In the simplist dynamic memory implementation of a queue, the data part of the linked list record is a simple type (integer, real, booean, etc). As an example, in the type below the data part of the linked list record node is an integer. There are two queue pointers to the list : front points to the first node, and rear to the last node on the linked list.

type
     pointer = ^node;
     Node = RECORD
              Data : integer;
              Next : pointer
     END (* Node *);
     Queue = RECORD
           Front, Rear : pointer;
        END (* Queue *);
In a slightly more complex implementation of a queue, the data part is a pointer to a tree node, and as seen below is of type Nodeptr.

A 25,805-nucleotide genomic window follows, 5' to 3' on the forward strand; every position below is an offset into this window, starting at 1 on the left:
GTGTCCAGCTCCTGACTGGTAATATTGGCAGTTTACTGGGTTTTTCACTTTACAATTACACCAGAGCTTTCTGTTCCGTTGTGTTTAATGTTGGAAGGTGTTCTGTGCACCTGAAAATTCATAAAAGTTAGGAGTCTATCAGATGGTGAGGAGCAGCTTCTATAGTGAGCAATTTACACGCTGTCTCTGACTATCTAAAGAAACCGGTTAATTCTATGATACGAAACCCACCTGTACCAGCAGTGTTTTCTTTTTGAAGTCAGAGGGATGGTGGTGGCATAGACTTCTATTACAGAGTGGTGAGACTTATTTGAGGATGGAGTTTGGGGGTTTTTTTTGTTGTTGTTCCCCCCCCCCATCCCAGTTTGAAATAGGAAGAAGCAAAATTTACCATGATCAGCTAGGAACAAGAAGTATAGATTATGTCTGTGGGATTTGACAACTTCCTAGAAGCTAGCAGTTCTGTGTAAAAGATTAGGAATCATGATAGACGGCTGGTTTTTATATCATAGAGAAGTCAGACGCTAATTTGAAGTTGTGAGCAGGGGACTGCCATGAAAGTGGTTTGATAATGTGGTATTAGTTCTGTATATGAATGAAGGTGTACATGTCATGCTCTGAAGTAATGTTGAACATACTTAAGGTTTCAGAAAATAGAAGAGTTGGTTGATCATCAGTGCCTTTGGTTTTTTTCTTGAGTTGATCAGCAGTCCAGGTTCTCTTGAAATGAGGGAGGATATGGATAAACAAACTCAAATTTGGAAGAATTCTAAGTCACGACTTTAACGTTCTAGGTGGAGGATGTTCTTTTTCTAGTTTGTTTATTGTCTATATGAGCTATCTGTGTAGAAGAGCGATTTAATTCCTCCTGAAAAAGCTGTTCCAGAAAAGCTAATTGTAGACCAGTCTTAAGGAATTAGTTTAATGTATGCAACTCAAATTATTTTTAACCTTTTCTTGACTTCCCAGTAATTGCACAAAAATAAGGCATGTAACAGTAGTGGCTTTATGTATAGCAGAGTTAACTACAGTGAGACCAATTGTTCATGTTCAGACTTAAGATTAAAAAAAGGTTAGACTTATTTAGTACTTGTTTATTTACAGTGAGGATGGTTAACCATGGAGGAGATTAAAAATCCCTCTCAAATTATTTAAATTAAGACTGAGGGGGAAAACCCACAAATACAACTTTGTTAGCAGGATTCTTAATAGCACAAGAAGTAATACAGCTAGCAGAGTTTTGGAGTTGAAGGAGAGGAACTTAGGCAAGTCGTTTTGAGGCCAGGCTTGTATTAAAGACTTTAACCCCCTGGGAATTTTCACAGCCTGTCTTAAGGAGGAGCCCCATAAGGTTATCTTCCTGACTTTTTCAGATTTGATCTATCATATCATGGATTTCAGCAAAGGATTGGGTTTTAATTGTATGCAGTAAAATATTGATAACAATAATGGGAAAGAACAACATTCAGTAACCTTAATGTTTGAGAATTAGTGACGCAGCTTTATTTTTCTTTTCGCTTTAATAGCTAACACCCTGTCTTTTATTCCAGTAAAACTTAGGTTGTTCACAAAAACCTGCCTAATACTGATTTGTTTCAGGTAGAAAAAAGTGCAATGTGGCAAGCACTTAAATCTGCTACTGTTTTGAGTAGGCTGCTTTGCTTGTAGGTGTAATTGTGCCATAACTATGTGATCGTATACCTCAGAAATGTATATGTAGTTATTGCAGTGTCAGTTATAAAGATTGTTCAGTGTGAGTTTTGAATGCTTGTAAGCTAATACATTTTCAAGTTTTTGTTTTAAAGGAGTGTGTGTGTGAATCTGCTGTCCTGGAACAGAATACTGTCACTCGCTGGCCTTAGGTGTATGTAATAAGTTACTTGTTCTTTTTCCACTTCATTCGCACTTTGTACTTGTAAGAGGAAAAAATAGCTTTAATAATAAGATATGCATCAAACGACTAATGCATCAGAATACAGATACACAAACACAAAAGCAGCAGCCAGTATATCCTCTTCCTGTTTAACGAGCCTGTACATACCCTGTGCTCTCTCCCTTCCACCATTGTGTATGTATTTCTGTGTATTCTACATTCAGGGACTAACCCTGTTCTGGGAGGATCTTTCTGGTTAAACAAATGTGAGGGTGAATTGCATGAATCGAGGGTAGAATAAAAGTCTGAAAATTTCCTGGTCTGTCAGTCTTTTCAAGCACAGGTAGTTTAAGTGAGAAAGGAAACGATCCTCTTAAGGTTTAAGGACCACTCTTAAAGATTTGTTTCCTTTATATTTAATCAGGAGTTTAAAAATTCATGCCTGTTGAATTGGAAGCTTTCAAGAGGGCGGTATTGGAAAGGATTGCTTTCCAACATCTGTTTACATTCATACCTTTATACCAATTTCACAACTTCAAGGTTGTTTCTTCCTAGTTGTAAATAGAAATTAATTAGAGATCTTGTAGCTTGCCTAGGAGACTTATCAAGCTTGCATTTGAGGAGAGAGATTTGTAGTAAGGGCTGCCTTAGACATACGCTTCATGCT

TYPE (* Records for trees *)
     NodePtr = ^Parent;
     Parent = RECORD                
                 Info: integer;
                 Left, Right: NodePtr
                END;
     (* Records for queues *)
     Pointer = ^Node;
     Node = RECORD
              Data: NodePtr;
              Next: Pointer
          END (* Node *);
     Queue = RECORD
           Front, Rear:Pointer
        END (* Queue *);
Again, front points to the first node on the linked list, and rear, to the last node. Assume in the following that var q : queue. In both cases, q.front := nil (and q.rear := nil) initializes the queue; Append(q, x) adds a node whose data part has the value x to the end of the queue; and Remove(q, x) removes the first node from the list. The type of x, of course, varies with the type definition. In the former case, its integer; in the latter, NodePtr.